“To live is the rarest thing in the world. Most people exist, that is all.“
I continue to be intrigued by how men and women recover from addiction – chemical, sexual and even problems with food. I wonder how they do it – move forward, fashion a new life, get past old, destructive habits – to find new ground. Life-changing NEW GROUND.
Any human change to a better way, a new life, seems profound to me. What are the success factors that get us from point A to point B when the journey seems insurmountable, when the odds of getting their appear brutal? Especially when you have shaped your life around habits that affect the brain and become your “way of being.”
One author argues that with all the prescriptions for personal development in our world today, the one thing that’s missing is our tendency to focus on areas of life that don’t really matter. Could be the new car, career advancement, getting married, etc. All of these are ideas of how to be “happy” in life. instead, he argues, we need to focus on matters related to the soul and spirit – and the exciting agendas that flow out of some kind of focus on the divine.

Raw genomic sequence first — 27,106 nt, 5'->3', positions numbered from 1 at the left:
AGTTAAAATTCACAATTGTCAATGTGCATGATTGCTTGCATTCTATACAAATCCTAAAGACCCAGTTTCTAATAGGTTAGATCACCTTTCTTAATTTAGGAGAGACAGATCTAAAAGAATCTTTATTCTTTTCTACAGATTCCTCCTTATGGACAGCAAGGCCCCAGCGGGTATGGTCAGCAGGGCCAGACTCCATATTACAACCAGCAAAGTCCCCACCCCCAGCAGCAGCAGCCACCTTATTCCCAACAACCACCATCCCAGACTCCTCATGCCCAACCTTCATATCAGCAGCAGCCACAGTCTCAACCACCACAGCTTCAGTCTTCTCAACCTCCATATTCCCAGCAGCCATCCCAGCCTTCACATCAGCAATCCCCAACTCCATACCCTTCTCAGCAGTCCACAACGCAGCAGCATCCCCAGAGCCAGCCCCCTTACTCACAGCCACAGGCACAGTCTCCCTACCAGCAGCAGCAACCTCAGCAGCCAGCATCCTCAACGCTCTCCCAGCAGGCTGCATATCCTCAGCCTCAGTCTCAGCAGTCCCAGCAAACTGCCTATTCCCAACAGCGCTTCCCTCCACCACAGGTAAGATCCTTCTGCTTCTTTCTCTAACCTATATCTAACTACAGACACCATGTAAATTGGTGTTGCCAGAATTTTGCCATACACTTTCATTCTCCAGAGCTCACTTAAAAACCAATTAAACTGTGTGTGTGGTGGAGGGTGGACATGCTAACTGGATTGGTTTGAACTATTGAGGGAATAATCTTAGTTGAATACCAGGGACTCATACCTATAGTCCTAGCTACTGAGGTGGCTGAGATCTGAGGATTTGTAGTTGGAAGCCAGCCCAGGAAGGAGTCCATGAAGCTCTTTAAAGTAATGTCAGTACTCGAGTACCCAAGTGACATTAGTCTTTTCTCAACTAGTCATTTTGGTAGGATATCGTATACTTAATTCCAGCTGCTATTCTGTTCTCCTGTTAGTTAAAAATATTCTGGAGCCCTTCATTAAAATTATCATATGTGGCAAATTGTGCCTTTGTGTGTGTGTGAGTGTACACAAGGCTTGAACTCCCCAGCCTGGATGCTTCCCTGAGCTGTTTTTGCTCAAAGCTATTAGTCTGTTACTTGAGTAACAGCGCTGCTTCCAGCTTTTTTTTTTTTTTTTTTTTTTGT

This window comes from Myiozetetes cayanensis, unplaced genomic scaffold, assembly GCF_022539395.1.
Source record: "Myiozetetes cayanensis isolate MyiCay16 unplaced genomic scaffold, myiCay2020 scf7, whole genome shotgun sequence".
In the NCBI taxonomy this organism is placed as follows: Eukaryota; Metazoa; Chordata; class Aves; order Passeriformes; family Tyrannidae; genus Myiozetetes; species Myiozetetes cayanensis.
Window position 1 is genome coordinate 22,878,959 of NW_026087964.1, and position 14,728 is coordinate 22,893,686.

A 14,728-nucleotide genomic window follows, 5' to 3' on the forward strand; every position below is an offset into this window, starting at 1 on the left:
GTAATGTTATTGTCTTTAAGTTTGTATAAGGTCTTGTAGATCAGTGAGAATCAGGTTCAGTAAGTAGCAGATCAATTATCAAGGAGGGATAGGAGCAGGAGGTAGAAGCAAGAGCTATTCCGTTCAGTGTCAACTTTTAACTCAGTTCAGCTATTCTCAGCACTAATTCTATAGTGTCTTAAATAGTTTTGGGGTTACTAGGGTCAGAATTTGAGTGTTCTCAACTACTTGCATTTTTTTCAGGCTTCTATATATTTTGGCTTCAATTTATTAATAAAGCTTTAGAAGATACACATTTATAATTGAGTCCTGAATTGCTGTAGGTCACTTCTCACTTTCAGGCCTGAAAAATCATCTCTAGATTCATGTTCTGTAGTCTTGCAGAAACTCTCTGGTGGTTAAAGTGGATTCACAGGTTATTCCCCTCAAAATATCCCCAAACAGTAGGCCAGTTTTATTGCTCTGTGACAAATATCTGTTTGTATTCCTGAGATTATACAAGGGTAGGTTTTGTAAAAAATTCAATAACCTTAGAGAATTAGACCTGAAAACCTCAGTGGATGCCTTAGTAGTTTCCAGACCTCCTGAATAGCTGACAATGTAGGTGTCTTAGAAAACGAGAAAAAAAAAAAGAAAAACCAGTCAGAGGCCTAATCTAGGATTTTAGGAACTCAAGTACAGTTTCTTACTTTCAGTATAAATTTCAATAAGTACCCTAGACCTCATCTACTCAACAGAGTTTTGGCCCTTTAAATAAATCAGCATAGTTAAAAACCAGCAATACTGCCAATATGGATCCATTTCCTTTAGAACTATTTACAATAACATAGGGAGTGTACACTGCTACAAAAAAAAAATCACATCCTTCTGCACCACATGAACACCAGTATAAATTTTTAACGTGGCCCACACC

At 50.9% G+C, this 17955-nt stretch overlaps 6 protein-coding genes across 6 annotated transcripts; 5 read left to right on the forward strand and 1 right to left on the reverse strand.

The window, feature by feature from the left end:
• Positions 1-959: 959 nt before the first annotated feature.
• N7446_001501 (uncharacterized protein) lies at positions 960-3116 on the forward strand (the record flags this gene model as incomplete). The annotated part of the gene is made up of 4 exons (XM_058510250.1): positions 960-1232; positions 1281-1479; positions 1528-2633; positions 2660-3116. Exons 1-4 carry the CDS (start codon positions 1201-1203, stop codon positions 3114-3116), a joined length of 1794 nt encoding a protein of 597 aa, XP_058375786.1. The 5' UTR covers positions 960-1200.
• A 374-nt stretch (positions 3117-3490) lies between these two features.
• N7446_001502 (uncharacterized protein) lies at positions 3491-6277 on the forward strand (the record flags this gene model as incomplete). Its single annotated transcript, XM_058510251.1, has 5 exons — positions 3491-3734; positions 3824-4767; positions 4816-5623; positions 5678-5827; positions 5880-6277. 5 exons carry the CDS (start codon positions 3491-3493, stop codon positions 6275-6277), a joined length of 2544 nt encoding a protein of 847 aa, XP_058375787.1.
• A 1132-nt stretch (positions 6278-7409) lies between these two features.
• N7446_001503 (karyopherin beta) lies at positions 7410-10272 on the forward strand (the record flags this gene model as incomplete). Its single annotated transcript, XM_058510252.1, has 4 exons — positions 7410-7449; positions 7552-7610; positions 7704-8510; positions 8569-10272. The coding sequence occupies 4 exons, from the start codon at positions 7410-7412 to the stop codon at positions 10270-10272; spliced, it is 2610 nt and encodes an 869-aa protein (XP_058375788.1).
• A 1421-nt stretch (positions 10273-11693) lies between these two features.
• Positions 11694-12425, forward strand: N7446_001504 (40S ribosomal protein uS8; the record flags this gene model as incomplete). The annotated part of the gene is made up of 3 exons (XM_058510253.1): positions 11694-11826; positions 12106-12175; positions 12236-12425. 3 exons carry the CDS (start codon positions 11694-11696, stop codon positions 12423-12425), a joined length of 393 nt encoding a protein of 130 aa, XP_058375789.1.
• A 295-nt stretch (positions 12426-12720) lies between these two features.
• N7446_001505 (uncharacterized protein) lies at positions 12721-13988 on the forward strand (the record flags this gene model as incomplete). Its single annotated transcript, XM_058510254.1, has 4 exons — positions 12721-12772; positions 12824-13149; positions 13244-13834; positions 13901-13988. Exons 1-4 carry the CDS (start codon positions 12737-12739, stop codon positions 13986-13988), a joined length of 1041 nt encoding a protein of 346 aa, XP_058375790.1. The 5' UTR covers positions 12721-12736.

I would agree and argue that true recovery from addiction, especially in the later stages of recovery, depends on aiming high, reflecting a desire to live a new life based on a vision of change and newness that’s compelling. One that honors our intrinsic spiritual nature – not just buying new cars and collecting “things.” This may come in later recovery, after destructive habits have been minimized. But the sooner the better.